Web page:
The May 2004 NAGPRA Review Committee meeting was cancelled because the Secretary of the Interior has not appointed members to fill three vacancies on the Review Committee. In a related matter, the Native American Alliance of Ohio, a frequent attendee at NAGPRA Review Committee meetings, extended an offer to the Review Committee to hold its fall 2005 meeting in central Ohio. The Review Committee may decide on this offer at their next meeting.
Reauthorization of the six-year Federal highway bill is being negotiated between the House and Senate. Differences in funding levels between the House ($284 billion) and Senate ($318) approved bills and other matters, including revision of section 4(f) of the Department of Transportation Act, must be worked out before the bill is sent to the President. The President promised to veto any bill that exceeds $256 billion.
Amendments to the National Historic Preservation Act (NHPA), HR 3223, are pending before the House Resources Committee. The amendments are generally nonsubstantive, but one calls for changing the funding level for the Advisory Council on Historic Preservation (ACHP) from a specific amount ($4 million/year) over a specific period of time (1997 through 2005) to a level necessary to carry out its duties. Another enables the ACHP to enter into cooperative agreements with Federal agencies to improve agency compliance with the NHPA
The Get Outdoors Act (HR 4100) was recently introduced with bipartisan support. This bill would, among other things, provide a badly needed increase in funding for the Historic Preservation Fund (HPF), which among other things funds State and Tribal Historic Preservation Offices. The HPF would be funded at $160 million/year. The $3.125 billion bill would fund conservation programs paid for through revenues from offshore oil and gas production leases.
So far, 2004 has been a busy year for the Grants Committee. We have already received three applications for funding which makes this one of the most active years in recent memory.
A successful, however, smaller Ohio Archaeology Week took place June 15-21, 2003. The OAC Education Committee met over the past winter to set the event in motion. As in the past, requests were made to OAC and the Ohio Historic Preservation Office for support of personnel and/or finances for the week. Contributing organizations/sponsors for this year's Ohio Archaeology Week were Eastern National and the Archaeology Department of the Cleveland Museum of Natural. A change in leadership occurred in March as Sandy Yee left for a position in Guam. Linda Whitman, University of Akron, took over the Education Committee and the event happened smoothly with the help of the committee members.
Requests for Participation, and Evaluation forms were sent to all OAC members and other historians, prehistorians and archaeologists throughout the state. As event proposals were submitted they were compiled into listings by geographic area by Sandy Yee. The poster and brochure designs were created by Jarrod Burks whose time and talents were donated to Ohio Archaeology Week by the Hopewell Culture NHP. Five hundred posters and 1,000 brochures were printed by Signature Printing of Dayton. The poster's image, provided by Frank Cowan, is an aerial photograph of the Stubbs Earthworks salvage excavation surrounded by smaller, action shots. The posters were mailed out in May and distributed at the Spring Membership meeting to all contributors, contact persons, and those requesting copies. Matt Purtill of Gray and Pape designed a generic statewide public service announcement and has begun creating a database for media distribution.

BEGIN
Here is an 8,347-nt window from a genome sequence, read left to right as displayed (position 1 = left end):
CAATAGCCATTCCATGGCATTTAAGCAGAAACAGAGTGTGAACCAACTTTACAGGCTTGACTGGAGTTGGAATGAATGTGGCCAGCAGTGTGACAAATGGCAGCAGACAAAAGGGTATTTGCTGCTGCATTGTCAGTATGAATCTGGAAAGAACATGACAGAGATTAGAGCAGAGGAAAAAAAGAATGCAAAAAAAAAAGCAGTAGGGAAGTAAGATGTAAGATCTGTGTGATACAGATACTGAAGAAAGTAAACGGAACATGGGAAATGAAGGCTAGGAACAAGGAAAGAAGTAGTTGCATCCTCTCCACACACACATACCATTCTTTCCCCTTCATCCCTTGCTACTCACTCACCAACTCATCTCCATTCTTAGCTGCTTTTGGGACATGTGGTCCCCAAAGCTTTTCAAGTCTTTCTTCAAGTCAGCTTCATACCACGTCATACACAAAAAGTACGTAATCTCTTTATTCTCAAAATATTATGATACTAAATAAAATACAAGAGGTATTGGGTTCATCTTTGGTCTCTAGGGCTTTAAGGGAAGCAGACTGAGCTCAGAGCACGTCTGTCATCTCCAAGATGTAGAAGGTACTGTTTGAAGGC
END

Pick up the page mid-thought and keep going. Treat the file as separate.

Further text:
The brochure listed eight organizations or sites that provided programs over the course of the week with approximately 1,410 plus people attended archaeology related events:
Brian Redmond reported that the Cleveland Museum of Natural History had 298 people in attendance on June 21st for Archaeology Day, with artifact displays and exhibits on Museum excavations, primitive technology demonstrations, artifact identification, and hands-on activities with prehistoric tools.
At the Twinsburg Park and Nature Preserve, Linda Whitman reported 75 people attended Archaeology Day June 21st for activities including artifact exhibits of projects conducted by the Community Archaeology Program. Other programs were conducted by members of the Chippewa Valley, Cuyahoga Valley, and Sugar Creek chapters of the OAS and included flint knapping, artifact identification, hands-on historic artifact processing and other activities for children. The event was sponsored by the City of Twinsburg, The University of Akron, and Summit County Metro Parks.
Andrew Schneider reported that the Taylor Site Prehistoric Village Excavation had seven people pre-register to volunteer at the site on June 15th. This event was sponsored by the Western Lake Erie Archaeological Research Program at the University of Toledo.
In Cincinnati, Gray and Pape, Inc. held an open house on June 20th highlighting several archaeological projects they have undertaken in the Cincinnati area. The 32 people who attended mostly responded to a direct invitation to the event.